Photo of Sarah Terrill

Sarah Terrill '13 is on the forefront of neuroscientific studies with a specialization on ingestive behaviors driven by her history of battling obesity.

Fueled by her personal journey, BW grad studies the brain and obesity

December 17, 2018

Photo of Sarah TerrillIn the immensely complex world of neuroscience, one BW graduate is using her own personal struggle with weight loss to fuel exceptional peer-reviewed research exploring the connections between the brain and obesity.

Sarah Terrill '13, who graduated from BW with a bachelor’s degree in psychology and neuroscience, is now conducting research as a fifth-year neuroscience-psychology graduate student at Florida State University (FSU).

Motivation and drive for a difficult field

Terrill's struggle with overcoming obesity has been the driving force for her work. As an undergraduate at BW, she lost over 100 pounds through major lifestyle and eating habit changes.

Throughout her journey, she gained an extreme curiosity for how the mind works when it comes to eating habits.

"Questions from my own experiences drive my research and keep me motivated to investigate these neurobiological secrets underlying the obesity epidemic that affects so many individuals," Terrill writes.

At BW, where Terrill was a four-year letter winner on the golf team, she earned induction into the National College Athletic Honor Society, Nu Rho Psi Neuroscience Honor Society and Psi Chi Psychology Honor Society. She also was awarded the Psi Chi Summer Research Grant, which gave her the opportunity to explore a variety of fields within neuroscience.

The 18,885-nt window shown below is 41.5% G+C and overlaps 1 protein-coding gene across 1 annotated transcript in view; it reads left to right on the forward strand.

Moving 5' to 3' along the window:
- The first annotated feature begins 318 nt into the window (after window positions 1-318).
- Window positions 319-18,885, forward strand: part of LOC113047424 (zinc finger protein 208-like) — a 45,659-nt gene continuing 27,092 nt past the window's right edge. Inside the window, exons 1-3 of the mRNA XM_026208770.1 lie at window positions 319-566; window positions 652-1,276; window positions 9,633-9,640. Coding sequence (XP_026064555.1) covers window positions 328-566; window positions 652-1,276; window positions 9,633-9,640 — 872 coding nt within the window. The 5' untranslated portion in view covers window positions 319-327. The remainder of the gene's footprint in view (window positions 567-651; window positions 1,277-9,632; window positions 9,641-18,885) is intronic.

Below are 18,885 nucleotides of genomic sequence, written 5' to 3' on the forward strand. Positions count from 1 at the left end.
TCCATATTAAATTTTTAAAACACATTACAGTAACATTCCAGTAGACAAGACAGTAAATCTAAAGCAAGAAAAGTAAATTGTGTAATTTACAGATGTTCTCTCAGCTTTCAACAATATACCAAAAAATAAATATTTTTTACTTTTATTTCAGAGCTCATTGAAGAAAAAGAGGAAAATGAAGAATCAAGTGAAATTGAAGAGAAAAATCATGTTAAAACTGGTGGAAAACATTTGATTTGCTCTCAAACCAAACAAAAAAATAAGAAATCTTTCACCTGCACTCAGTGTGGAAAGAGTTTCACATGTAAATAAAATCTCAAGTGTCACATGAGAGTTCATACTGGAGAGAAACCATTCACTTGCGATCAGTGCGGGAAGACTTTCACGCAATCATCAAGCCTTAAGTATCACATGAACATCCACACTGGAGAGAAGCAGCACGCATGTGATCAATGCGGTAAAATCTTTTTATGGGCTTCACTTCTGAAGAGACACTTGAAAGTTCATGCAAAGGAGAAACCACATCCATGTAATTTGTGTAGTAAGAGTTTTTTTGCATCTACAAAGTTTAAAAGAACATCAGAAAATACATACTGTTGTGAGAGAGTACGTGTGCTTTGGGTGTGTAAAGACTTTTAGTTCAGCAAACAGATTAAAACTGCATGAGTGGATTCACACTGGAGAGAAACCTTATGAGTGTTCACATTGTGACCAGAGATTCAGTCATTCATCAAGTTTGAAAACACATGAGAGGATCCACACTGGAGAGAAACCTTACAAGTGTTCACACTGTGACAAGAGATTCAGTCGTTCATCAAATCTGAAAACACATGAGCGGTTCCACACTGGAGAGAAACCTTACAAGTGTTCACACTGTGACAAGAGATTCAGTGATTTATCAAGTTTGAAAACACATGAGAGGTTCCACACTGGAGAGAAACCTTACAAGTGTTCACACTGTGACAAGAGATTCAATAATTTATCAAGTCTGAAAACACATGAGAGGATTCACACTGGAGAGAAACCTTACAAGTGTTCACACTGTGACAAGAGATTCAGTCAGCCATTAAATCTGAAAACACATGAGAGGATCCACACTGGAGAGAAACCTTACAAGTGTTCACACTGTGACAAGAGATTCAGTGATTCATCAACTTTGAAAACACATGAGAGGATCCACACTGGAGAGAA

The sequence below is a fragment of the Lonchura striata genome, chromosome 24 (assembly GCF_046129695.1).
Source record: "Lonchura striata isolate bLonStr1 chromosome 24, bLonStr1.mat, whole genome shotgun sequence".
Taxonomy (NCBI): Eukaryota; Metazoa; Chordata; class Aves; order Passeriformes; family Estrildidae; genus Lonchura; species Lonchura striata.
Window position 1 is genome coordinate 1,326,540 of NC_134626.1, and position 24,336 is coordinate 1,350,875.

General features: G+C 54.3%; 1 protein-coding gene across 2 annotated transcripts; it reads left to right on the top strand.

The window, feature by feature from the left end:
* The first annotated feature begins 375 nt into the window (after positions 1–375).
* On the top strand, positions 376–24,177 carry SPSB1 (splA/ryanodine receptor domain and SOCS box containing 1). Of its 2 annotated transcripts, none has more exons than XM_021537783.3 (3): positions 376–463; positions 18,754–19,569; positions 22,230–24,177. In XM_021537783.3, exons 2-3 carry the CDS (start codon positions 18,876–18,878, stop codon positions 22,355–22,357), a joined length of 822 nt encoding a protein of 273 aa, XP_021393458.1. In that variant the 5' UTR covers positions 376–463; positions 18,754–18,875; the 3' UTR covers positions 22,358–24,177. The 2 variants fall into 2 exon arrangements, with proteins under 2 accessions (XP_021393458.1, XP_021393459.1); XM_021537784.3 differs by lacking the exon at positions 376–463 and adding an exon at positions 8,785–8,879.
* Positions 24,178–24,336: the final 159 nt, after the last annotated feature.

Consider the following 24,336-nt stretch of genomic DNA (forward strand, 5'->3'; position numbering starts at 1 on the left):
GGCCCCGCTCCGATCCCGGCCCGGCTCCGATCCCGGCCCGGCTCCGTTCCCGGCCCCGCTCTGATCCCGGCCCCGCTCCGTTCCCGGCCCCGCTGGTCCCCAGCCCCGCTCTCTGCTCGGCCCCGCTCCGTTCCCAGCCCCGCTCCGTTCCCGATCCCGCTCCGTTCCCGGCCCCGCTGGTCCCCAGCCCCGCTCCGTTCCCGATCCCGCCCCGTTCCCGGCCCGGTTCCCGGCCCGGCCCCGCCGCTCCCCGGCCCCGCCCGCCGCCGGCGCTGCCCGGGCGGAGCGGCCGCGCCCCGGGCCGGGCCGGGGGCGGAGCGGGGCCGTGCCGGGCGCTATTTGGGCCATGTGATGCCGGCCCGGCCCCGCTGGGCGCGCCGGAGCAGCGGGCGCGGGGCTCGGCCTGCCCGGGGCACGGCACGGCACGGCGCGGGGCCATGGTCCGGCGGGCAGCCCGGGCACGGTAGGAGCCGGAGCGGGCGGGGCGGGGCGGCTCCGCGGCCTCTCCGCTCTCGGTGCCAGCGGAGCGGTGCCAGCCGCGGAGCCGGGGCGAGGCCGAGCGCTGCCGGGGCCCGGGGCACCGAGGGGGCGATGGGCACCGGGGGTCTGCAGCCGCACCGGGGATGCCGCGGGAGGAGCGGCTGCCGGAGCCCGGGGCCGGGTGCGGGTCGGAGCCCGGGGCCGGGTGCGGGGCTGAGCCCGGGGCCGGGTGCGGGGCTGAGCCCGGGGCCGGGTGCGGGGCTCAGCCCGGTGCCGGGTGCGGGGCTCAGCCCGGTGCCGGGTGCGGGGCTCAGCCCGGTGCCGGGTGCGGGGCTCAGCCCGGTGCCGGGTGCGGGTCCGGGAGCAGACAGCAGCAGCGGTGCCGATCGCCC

She says that her interests became more focused during her senior year when she used ingestive behavior as the basis of her senior thesis.

The Ins and Outs of Terrill's Work

Obesity and its countless effects, including insulin resistance, glucose intolerance, diabetes and hypertension, are now among the leading causes of preventable death in the United States.

Terrill's research, in Dr. Diana Williams' laboratory at FSU, explores how our minds function when we consume food and drink.

To date, Terrill has co-authored six peer-reviewed journal articles within her chosen neuroscience niche and presented her research at multiple international conferences. The Society for the Study of Ingestive Behavior honored her with the Randall Sakai New Investigator Travel Award in 2017 and the Gerard P. Smith Award in 2018.

"My dissertation focuses on a neural pathway that relays information from the gastrointestinal tract to a forebrain area that has traditionally been associated with functions such as learning, motivation and responses to stress, providing a mechanism for the brain to integrate these factors when making choices about what, when and how much to eat," Terrill explains.

Up next, Terrill will continue her research and education as a postdoctoral fellow at the University of Southern California. Her ultimate aspiration is to hold a faculty position where she can have her own independent research program and train future scientists at both the undergraduate and graduate level.